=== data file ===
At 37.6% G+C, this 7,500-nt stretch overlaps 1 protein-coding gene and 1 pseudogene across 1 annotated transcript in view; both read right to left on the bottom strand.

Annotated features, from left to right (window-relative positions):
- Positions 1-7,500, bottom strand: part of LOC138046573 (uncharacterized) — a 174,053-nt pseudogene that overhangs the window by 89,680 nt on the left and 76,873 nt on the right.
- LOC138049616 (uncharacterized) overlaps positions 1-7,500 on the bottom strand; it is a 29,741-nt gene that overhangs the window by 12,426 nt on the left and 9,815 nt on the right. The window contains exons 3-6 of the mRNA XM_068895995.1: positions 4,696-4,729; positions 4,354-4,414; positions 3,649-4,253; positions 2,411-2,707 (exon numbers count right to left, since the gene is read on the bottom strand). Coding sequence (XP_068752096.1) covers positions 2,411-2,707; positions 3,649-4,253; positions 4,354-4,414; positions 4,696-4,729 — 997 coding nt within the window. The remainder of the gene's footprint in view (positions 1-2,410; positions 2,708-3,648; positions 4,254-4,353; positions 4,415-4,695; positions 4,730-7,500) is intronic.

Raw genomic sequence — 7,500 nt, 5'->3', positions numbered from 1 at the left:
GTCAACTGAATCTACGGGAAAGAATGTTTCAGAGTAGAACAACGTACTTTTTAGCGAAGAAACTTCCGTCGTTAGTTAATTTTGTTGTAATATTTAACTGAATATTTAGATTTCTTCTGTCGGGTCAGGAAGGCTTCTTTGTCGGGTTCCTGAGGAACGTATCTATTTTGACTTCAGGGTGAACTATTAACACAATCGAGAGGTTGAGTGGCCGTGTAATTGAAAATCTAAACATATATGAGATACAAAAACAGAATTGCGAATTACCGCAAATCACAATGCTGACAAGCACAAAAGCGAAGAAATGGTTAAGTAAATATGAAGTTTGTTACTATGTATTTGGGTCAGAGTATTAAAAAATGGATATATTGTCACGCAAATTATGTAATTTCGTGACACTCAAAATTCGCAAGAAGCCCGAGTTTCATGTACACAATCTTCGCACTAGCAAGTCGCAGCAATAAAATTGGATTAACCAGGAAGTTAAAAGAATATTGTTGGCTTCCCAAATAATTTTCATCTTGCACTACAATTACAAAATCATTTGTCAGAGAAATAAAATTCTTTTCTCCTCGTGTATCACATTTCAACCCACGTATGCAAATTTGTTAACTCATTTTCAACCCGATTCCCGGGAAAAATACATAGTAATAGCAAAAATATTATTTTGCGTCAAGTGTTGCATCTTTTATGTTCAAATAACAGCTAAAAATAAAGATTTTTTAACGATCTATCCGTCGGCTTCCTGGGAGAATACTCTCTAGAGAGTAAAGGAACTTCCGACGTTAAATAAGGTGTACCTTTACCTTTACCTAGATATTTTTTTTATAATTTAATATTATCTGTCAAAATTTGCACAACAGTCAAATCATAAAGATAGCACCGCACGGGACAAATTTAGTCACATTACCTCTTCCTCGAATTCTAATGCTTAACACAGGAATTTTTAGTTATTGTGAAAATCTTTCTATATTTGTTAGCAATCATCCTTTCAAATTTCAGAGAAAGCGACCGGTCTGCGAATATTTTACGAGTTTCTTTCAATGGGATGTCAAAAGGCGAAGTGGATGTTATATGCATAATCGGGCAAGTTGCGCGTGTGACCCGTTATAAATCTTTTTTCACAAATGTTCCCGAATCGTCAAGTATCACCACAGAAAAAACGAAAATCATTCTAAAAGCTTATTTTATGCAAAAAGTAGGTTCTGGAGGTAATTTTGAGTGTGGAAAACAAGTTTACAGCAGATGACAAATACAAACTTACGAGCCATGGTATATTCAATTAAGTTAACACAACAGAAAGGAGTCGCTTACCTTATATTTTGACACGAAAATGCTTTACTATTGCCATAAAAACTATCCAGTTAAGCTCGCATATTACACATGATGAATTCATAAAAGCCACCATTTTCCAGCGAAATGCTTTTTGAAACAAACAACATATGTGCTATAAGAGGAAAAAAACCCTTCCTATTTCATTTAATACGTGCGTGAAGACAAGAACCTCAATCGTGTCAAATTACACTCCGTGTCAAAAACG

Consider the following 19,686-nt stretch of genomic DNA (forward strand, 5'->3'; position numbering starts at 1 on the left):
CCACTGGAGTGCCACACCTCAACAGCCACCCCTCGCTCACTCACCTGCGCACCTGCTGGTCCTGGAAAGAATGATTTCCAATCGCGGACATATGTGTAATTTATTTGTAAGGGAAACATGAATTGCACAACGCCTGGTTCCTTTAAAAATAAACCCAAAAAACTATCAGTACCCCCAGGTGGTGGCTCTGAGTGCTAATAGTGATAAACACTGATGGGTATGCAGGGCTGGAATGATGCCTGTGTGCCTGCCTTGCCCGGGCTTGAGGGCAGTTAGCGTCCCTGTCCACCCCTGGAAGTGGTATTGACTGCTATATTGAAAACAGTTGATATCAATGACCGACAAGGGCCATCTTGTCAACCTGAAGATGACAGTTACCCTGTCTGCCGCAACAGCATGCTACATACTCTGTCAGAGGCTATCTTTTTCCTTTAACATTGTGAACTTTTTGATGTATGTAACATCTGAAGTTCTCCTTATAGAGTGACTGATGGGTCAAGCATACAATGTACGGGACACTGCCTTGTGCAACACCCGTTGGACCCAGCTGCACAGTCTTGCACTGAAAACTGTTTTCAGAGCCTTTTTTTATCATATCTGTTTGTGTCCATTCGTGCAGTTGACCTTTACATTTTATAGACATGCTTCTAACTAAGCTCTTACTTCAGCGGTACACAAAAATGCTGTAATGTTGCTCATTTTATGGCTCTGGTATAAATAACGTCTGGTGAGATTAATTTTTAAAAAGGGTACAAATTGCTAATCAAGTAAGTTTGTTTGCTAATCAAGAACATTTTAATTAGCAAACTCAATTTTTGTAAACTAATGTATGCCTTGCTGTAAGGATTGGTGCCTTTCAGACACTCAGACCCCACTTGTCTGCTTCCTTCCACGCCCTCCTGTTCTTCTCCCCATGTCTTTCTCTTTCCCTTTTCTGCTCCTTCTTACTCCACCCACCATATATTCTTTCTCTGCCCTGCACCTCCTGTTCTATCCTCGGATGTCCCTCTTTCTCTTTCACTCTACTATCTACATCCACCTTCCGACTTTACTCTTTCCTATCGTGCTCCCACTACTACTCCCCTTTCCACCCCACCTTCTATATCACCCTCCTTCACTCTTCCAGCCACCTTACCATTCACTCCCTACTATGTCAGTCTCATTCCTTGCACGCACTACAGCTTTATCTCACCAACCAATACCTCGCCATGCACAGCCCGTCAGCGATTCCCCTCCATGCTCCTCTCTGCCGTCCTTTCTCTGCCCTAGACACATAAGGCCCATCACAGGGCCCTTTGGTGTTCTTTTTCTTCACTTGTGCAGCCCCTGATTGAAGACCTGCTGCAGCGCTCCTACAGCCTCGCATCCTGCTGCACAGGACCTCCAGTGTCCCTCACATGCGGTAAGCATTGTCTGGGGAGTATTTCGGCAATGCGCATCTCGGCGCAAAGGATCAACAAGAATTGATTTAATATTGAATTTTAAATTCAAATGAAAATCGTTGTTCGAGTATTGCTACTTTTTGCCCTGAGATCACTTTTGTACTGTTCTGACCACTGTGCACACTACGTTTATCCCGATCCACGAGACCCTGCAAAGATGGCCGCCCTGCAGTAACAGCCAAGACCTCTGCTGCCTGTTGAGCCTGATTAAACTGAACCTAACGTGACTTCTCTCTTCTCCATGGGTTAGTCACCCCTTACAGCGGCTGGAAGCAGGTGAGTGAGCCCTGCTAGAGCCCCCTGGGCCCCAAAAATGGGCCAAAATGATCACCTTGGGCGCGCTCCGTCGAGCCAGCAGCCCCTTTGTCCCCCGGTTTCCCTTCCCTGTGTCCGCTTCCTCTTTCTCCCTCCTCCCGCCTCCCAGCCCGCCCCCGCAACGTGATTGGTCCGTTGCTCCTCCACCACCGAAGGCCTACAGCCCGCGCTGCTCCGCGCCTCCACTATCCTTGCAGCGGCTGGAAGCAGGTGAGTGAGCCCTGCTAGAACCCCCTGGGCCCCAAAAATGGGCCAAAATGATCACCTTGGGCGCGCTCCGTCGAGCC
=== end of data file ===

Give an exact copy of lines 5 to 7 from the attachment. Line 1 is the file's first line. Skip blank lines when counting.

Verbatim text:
Raw genomic sequence — 7,500 nt, 5'->3', positions numbered from 1 at the left:
GTCAACTGAATCTACGGGAAAGAATGTTTCAGAGTAGAACAACGTACTTTTTAGCGAAGAAACTTCCGTCGTTAGTTAATTTTGTTGTAATATTTAACTGAATATTTAGATTTCTTCTGTCGGGTCAGGAAGGCTTCTTTGTCGGGTTCCTGAGGAACGTATCTATTTTGACTTCAGGGTGAACTATTAACACAATCGAGAGGTTGAGTGGCCGTGTAATTGAAAATCTAAACATATATGAGATACAAAAACAGAATTGCGAATTACCGCAAATCACAATGCTGACAAGCACAAAAGCGAAGAAATGGTTAAGTAAATATGAAGTTTGTTACTATGTATTTGGGTCAGAGTATTAAAAAATGGATATATTGTCACGCAAATTATGTAATTTCGTGACACTCAAAATTCGCAAGAAGCCCGAGTTTCATGTACACAATCTTCGCACTAGCAAGTCGCAGCAATAAAATTGGATTAACCAGGAAGTTAAAAGAATATTGTTGGCTTCCCAAATAATTTTCATCTTGCACTACAATTACAAAATCATTTGTCAGAGAAATAAAATTCTTTTCTCCTCGTGTATCACATTTCAACCCACGTATGCAAATTTGTTAACTCATTTTCAACCCGATTCCCGGGAAAAATACATAGTAATAGCAAAAATATTATTTTGCGTCAAGTGTTGCATCTTTTATGTTCAAATAACAGCTAAAAATAAAGATTTTTTAACGATCTATCCGTCGGCTTCCTGGGAGAATACTCTCTAGAGAGTAAAGGAACTTCCGACGTTAAATAAGGTGTACCTTTACCTTTACCTAGATATTTTTTTTATAATTTAATATTATCTGTCAAAATTTGCACAACAGTCAAATCATAAAGATAGCACCGCACGGGACAAATTTAGTCACATTACCTCTTCCTCGAATTCTAATGCTTAACACAGGAATTTTTAGTTATTGTGAAAATCTTTCTATATTTGTTAGCAATCATCCTTTCAAATTTCAGAGAAAGCGACCGGTCTGCGAATATTTTACGAGTTTCTTTCAATGGGATGTCAAAAGGCGAAGTGGATGTTATATGCATAATCGGGCAAGTTGCGCGTGTGACCCGTTATAAATCTTTTTTCACAAATGTTCCCGAATCGTCAAGTATCACCACAGAAAAAACGAAAATCATTCTAAAAGCTTATTTTATGCAAAAAGTAGGTTCTGGAGGTAATTTTGAGTGTGGAAAACAAGTTTACAGCAGATGACAAATACAAACTTACGAGCCATGGTATATTCAATTAAGTTAACACAACAGAAAGGAGTCGCTTACCTTATATTTTGACACGAAAATGCTTTACTATTGCCATAAAAACTATCCAGTTAAGCTCGCATATTACACATGATGAATTCATAAAAGCCACCATTTTCCAGCGAAATGCTTTTTGAAACAAACAACATATGTGCTATAAGAGGAAAAAAACCCTTCCTATTTCATTTAATACGTGCGTGAAGACAAGAACCTCAATCGTGTCAAATTACACTCCGTGTCAAAAACG

Consider the following 19,686-nt stretch of genomic DNA (forward strand, 5'->3'; position numbering starts at 1 on the left):